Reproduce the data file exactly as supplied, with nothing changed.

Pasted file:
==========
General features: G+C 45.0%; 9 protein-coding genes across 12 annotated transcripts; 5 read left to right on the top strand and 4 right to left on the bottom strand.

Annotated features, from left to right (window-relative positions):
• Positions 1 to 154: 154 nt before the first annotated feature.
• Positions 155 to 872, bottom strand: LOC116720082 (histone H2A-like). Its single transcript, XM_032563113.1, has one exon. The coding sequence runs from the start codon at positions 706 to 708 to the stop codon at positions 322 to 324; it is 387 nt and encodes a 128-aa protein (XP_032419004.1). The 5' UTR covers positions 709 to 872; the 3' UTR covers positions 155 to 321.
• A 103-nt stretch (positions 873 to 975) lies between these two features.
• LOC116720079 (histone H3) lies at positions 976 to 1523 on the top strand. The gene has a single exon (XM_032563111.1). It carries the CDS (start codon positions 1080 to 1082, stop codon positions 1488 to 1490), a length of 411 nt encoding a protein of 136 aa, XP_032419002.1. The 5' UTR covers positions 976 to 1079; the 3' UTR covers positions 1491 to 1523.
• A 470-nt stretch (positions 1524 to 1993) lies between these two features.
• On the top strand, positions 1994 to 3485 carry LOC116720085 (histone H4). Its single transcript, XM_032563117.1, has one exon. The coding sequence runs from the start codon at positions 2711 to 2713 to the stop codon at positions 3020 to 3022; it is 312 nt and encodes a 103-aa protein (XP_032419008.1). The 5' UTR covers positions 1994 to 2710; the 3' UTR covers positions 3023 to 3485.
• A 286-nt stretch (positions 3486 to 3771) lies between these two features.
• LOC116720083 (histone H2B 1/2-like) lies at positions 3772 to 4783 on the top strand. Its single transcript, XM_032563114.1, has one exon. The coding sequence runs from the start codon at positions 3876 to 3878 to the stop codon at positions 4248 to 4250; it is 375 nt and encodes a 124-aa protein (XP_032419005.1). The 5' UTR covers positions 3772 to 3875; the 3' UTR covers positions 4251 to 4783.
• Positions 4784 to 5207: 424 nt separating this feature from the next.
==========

General features: G+C 45.0%; 9 protein-coding genes across 12 annotated transcripts; 5 read left to right on the top strand and 4 right to left on the bottom strand.

Annotated features, from left to right (window-relative positions):
• Positions 1 to 154: 154 nt before the first annotated feature.
• Positions 155 to 872, bottom strand: LOC116720082 (histone H2A-like). Its single transcript, XM_032563113.1, has one exon. The coding sequence runs from the start codon at positions 706 to 708 to the stop codon at positions 322 to 324; it is 387 nt and encodes a 128-aa protein (XP_032419004.1). The 5' UTR covers positions 709 to 872; the 3' UTR covers positions 155 to 321.
• A 103-nt stretch (positions 873 to 975) lies between these two features.
• LOC116720079 (histone H3) lies at positions 976 to 1523 on the top strand. The gene has a single exon (XM_032563111.1). It carries the CDS (start codon positions 1080 to 1082, stop codon positions 1488 to 1490), a length of 411 nt encoding a protein of 136 aa, XP_032419002.1. The 5' UTR covers positions 976 to 1079; the 3' UTR covers positions 1491 to 1523.
• A 470-nt stretch (positions 1524 to 1993) lies between these two features.
• On the top strand, positions 1994 to 3485 carry LOC116720085 (histone H4). Its single transcript, XM_032563117.1, has one exon. The coding sequence runs from the start codon at positions 2711 to 2713 to the stop codon at positions 3020 to 3022; it is 312 nt and encodes a 103-aa protein (XP_032419008.1). The 5' UTR covers positions 1994 to 2710; the 3' UTR covers positions 3023 to 3485.
• A 286-nt stretch (positions 3486 to 3771) lies between these two features.
• LOC116720083 (histone H2B 1/2-like) lies at positions 3772 to 4783 on the top strand. Its single transcript, XM_032563114.1, has one exon. The coding sequence runs from the start codon at positions 3876 to 3878 to the stop codon at positions 4248 to 4250; it is 375 nt and encodes a 124-aa protein (XP_032419005.1). The 5' UTR covers positions 3772 to 3875; the 3' UTR covers positions 4251 to 4783.
• Positions 4784 to 5207: 424 nt separating this feature from the next.